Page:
And there doen´t seem to be one competent mountaineer among them. Even the guided teams are spaced so closely together that the use of a rope only increases the risk factor, ensuring that if one of the team members fell in a cravasse, the rest would surely follow. There is a team of military personel, clad in camouflage fatigues (how are jungle-colored fatigues going to disguise you on a glacier?), who are climbing with such a nonchalant attitude that their rope is constantly tangled amongst their feet, being stepped on with crampons and actually causing one of them to fall over with a careless giggle. They are dicking around like this is a field trip, are acting as if they are the star characters in a book titled “How to Get Yourself Killed on a Mountain: 1000 Stupid Things to Do.” Tyler and I blow by them, and we don´t look back until we reach 5400 meters and the altitude starts to kick in.

We´re sitting on a bench that someone has carved out of the steep slope. It is perfectly placed, considering our situation, at the point between total, self-destructive commitment and heartwrenching, ego-destroying failure. Unfortunately, we are leaning towards the latter. Tyler has been wretching for a few minutes now, coughing up nothing, then a little something. His insides stain the snow a pale green. I feel like I might fall asleep right there, forever. My head throbs like a nightclub. We are both shivering, our legs shaking beneath not enough layers of merino wool. I mean we´re in Ecuador goddammit. We´re on the goddamned ecuator. I thought this place was tropical. Yeah, and we´re also at 5400 meters you moron. The hose on Tyler´s hydration bladder is frozen solid, preventing us from accessing it´s slushy contents. We share from my Nalgene bottle, which also contains half liquid half solid, the atoms slowing down like we are. Its not looking good.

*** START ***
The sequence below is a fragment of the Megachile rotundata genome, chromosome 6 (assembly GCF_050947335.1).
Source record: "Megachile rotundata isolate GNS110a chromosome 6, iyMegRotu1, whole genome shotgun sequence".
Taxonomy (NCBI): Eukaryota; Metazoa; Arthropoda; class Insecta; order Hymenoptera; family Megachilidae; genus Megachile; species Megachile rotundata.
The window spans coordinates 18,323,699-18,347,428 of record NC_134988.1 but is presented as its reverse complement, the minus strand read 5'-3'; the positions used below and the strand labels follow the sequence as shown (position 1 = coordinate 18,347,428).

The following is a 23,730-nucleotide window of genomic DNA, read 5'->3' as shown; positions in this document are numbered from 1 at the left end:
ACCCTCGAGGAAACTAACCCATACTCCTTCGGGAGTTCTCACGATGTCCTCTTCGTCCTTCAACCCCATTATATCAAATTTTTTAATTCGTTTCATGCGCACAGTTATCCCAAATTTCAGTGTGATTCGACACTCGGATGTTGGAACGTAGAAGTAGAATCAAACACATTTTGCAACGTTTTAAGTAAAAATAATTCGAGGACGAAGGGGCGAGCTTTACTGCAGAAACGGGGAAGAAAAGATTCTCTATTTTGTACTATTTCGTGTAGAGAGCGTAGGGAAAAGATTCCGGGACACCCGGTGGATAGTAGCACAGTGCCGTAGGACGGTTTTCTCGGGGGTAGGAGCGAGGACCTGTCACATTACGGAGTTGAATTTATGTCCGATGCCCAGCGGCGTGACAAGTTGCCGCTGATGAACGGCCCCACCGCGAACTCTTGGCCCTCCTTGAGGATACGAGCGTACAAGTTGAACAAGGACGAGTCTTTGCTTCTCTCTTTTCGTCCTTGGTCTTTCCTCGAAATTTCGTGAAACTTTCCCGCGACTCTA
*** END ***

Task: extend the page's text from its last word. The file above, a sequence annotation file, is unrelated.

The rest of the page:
“Whaddya think?” asks Tyler.
“I think I’m cold man, real cold. And I can´t barely keep my eyes open. How you feelin´?”
He responds by making another deposit in the snowy bedpan at his feet. Our situation is rather hopeless. I know that if I can keep moving, just never stop, that I will probably be able to stay warm enough and awake enough to make it to the summit, but I´m not feeling like Tyler is. I can´t even imagine how he´s feeling. He coughs and wretches and spits every few minutes. I don´t see how he can continue like this. I know I couldn´t.
“Well, should we bag it?” I ask, and I´m ready to do so.
“I just hate to give up,” he says. Ah. Here exists the dillema, the challenge. Here is one of the major reasons why people do these sorts of pointless things like climb mountains: to discover their limits. We put ourselves through hell just to know that we can do it. That it is possible. Of course, there comes a point where the limit is reached and I think we´ve reached it now. But I could be wrong.